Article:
(1899-1972) South African–born US microbiologist who developed an effective vaccine against yellow fever, which gained him the 1951 Nobel Prize for Physiology or Medicine. He also researched into various other diseases, including Weil's disease and poliomyelitis.
Theiler was born in Pretoria and began his studies in South Africa, completing them in the UK at St Thomas's Hospital and the London School of Hygiene and Tropical Medicine. In 1922 he immigrated to the US. From 1930 to 1964 he worked at the Rockefeller Institute for Medical Research (now Rockefeller University), New York City, becoming director of the Virus Laboratory there in 1950. He ended his career as professor at Yale.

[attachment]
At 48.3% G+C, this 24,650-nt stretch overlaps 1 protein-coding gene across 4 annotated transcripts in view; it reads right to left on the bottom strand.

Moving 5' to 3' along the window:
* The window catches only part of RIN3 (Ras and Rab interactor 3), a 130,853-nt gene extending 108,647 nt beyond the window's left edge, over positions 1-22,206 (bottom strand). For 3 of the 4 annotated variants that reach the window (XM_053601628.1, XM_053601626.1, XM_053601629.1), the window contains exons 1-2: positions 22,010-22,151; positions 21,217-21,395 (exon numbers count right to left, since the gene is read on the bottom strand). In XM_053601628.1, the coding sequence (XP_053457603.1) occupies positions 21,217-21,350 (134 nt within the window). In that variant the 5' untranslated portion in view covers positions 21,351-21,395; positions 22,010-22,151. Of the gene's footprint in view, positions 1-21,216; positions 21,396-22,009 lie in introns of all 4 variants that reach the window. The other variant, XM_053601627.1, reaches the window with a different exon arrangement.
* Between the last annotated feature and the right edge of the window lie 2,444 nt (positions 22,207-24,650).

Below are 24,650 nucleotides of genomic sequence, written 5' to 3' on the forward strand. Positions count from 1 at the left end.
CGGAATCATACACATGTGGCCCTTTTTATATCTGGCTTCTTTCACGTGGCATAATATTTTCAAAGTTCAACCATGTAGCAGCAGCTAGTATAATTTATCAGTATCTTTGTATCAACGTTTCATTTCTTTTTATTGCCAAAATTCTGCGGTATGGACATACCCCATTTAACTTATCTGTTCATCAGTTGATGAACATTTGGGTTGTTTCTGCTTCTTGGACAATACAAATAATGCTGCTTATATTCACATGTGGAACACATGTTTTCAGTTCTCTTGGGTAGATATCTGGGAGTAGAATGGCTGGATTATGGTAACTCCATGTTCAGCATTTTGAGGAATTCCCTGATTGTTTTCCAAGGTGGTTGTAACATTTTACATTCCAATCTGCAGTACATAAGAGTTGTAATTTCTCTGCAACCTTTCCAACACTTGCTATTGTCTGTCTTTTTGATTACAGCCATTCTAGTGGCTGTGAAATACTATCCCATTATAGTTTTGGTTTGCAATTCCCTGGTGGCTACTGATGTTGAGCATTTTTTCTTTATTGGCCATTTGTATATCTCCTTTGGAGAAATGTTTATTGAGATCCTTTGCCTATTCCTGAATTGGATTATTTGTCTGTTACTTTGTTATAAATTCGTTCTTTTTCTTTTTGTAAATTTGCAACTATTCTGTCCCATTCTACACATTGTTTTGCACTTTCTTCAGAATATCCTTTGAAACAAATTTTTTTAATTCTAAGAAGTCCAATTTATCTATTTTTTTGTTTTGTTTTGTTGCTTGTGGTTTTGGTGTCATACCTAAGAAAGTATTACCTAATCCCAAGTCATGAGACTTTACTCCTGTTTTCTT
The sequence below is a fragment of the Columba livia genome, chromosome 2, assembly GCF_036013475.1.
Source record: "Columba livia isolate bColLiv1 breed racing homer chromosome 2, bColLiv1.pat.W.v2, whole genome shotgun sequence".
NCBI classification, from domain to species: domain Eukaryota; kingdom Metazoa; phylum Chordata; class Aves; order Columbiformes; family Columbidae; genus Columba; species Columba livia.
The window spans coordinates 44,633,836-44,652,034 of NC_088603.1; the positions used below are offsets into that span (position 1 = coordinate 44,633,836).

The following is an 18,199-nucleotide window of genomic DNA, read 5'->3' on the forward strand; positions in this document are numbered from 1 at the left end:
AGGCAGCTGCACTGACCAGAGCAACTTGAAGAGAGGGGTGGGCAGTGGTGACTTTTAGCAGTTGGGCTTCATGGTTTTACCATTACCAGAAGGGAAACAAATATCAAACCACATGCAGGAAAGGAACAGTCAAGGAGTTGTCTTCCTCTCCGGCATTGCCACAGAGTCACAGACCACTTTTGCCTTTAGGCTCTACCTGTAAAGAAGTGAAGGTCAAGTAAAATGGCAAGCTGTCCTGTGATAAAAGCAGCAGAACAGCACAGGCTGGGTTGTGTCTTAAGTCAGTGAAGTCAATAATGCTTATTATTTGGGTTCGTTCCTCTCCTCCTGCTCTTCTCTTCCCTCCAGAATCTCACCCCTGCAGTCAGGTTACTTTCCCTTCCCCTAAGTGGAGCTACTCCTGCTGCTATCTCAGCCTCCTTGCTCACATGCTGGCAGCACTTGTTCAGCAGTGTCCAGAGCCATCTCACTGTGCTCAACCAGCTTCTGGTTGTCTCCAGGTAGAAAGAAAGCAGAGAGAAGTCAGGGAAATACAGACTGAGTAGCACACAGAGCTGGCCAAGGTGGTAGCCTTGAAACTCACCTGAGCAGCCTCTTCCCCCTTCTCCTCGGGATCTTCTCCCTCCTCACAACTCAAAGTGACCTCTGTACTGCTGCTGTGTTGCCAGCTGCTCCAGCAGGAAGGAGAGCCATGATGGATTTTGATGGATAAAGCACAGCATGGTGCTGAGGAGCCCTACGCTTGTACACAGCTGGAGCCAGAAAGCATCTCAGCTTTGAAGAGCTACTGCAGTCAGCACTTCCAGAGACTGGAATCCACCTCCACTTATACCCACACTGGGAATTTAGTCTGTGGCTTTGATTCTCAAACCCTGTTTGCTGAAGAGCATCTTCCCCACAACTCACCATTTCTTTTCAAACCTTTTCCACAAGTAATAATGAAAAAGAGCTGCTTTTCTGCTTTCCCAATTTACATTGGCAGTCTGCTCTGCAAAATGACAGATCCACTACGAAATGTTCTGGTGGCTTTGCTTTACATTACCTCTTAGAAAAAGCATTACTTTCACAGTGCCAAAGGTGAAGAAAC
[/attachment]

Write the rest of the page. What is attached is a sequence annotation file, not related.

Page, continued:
Theiler used albino mice in his work on yellow fever, and eventually combined the mouse-adapted viral strain with serum from the blood of people who had recovered from yellow fever and injected the mixture into humans. This produced immunity without affecting the kidneys, and was the first safe vaccine against yellow fever.
However, human serum containing antibodies against yellow fever is difficult to obtain. Theiler therefore began culturing the virus in chick embryos, and in 1937 he developed vaccine 17-D, still the main form of protection against yellow fever.